More spacious and smartly decorated than local Walmart and Carrefour outlets, the Japanese-owned Ito Yokado store — which also sells yellow croaker for RMB 59.60 per kilogram, frozen salmon for RMB 115 a kilogram and ping yu for RMB 93.60 a kilogram — provides a space for customers to buy coffee and eat meals purchased at food counters in the store.
Defining “middle class” in China, where the monthly minimum wage stands at RMB 1,300 in key cities like Shanghai and Guangzhou, is difficult given grey income and tax evasion. Zhou Xiaohong, a professor at Nanjing University, says 20 percent fit the middle-class bracket. A CSSA research paper predicts that 40 percent of mainland Chinese will be middle class by 2020. Such predictions don’t pass muster with others who point to pressure and competition for housing, education and health for wiping out middle-class ambition.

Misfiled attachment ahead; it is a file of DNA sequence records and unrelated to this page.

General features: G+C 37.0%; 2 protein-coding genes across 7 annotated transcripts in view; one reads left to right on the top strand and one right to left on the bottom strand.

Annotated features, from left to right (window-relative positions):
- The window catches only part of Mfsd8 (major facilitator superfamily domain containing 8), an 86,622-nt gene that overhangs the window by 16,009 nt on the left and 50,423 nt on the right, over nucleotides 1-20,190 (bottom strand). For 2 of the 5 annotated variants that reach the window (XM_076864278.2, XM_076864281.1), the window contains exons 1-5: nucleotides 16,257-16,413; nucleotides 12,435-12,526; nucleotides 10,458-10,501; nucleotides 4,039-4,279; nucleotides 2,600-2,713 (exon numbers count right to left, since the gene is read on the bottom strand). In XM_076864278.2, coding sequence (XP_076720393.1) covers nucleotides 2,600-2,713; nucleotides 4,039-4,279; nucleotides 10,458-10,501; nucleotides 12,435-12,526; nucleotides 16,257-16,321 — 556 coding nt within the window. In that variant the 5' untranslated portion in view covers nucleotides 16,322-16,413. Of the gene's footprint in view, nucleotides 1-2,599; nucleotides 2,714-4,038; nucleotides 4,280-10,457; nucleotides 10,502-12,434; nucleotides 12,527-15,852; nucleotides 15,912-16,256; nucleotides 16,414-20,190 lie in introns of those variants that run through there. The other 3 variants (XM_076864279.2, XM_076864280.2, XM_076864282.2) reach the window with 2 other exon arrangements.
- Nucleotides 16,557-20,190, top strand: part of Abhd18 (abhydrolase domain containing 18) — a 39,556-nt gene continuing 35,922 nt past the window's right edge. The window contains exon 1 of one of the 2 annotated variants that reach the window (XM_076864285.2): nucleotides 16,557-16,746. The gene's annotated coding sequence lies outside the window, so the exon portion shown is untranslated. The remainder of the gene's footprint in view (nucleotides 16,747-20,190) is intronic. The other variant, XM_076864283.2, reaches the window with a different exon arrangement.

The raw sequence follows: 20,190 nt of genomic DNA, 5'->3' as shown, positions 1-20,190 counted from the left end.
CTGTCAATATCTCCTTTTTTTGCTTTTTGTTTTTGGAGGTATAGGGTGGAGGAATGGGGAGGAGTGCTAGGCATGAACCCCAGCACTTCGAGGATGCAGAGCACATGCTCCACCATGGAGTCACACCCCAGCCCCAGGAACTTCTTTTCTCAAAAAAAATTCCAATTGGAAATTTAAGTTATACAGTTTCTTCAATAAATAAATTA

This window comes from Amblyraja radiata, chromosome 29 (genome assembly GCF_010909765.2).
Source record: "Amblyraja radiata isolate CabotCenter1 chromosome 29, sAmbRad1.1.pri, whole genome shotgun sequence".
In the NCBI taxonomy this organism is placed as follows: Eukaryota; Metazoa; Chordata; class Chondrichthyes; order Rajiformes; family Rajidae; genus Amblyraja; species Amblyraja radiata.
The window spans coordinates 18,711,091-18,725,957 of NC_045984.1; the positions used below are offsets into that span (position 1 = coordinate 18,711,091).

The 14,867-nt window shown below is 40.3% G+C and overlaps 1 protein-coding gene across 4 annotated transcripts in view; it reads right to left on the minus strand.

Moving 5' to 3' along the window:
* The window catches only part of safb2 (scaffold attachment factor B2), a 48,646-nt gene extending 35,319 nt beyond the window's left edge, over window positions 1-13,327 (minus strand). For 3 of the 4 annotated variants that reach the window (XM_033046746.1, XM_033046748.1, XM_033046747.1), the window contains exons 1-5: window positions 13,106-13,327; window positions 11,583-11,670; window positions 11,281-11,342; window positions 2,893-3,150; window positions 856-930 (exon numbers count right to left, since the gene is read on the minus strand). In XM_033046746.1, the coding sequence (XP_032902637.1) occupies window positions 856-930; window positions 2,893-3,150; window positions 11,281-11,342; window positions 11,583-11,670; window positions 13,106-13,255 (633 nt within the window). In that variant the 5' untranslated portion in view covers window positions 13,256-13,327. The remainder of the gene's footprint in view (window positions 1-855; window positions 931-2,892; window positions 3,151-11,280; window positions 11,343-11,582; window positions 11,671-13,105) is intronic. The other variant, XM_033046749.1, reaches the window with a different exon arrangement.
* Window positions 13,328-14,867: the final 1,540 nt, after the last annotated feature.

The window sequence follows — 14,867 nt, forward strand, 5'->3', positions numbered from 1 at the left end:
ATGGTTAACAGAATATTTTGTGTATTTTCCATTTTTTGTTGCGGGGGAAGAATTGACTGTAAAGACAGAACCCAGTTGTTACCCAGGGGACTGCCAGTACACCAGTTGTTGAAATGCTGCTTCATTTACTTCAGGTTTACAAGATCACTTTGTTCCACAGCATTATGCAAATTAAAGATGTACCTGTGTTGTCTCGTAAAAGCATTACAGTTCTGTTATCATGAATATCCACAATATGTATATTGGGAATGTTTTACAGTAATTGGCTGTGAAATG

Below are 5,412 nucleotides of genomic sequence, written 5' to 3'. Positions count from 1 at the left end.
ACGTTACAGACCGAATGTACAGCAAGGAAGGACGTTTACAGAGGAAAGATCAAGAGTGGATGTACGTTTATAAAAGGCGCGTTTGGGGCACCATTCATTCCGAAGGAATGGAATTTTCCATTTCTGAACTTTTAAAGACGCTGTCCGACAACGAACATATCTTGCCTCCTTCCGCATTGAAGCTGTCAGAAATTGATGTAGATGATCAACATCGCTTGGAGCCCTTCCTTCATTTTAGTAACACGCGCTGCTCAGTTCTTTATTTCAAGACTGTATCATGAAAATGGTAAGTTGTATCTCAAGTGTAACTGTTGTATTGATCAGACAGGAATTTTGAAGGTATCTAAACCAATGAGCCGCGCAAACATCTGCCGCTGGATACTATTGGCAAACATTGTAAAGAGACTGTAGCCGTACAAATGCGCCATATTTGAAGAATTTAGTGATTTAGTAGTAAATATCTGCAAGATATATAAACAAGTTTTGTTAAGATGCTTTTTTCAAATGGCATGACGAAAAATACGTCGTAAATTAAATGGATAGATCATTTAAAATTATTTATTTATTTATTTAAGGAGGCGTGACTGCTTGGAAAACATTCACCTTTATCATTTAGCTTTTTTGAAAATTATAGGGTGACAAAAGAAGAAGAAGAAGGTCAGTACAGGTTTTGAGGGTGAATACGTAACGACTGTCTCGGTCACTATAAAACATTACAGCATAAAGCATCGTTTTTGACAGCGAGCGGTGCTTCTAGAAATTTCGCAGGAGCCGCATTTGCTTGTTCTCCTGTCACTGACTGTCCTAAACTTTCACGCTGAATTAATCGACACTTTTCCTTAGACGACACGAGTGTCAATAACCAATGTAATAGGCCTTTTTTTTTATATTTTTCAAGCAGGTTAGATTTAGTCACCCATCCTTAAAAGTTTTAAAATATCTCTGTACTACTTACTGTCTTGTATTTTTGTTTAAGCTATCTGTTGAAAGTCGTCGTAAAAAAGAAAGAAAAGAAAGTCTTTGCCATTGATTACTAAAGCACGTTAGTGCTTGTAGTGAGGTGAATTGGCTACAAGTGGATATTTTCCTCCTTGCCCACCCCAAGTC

Promoting consumption appears central to the economic blueprint of the man tapped to be China’s next premier, Li Keqiang. He wrote in Qiushi, the Communist Party’s monthly journal, that subsidized housing and medical care will be needed to enlarge the nation’s class of “middle income earners.”
Rising housing prices and inflation have both cooled after government monetary policy in 2011 cut off credit for real estate developers and tightened the criteria for multiple-home purchases. Much will depend on government policy in 2012. A hard landing would wipe out the wealth built up in real estate speculation, for instance.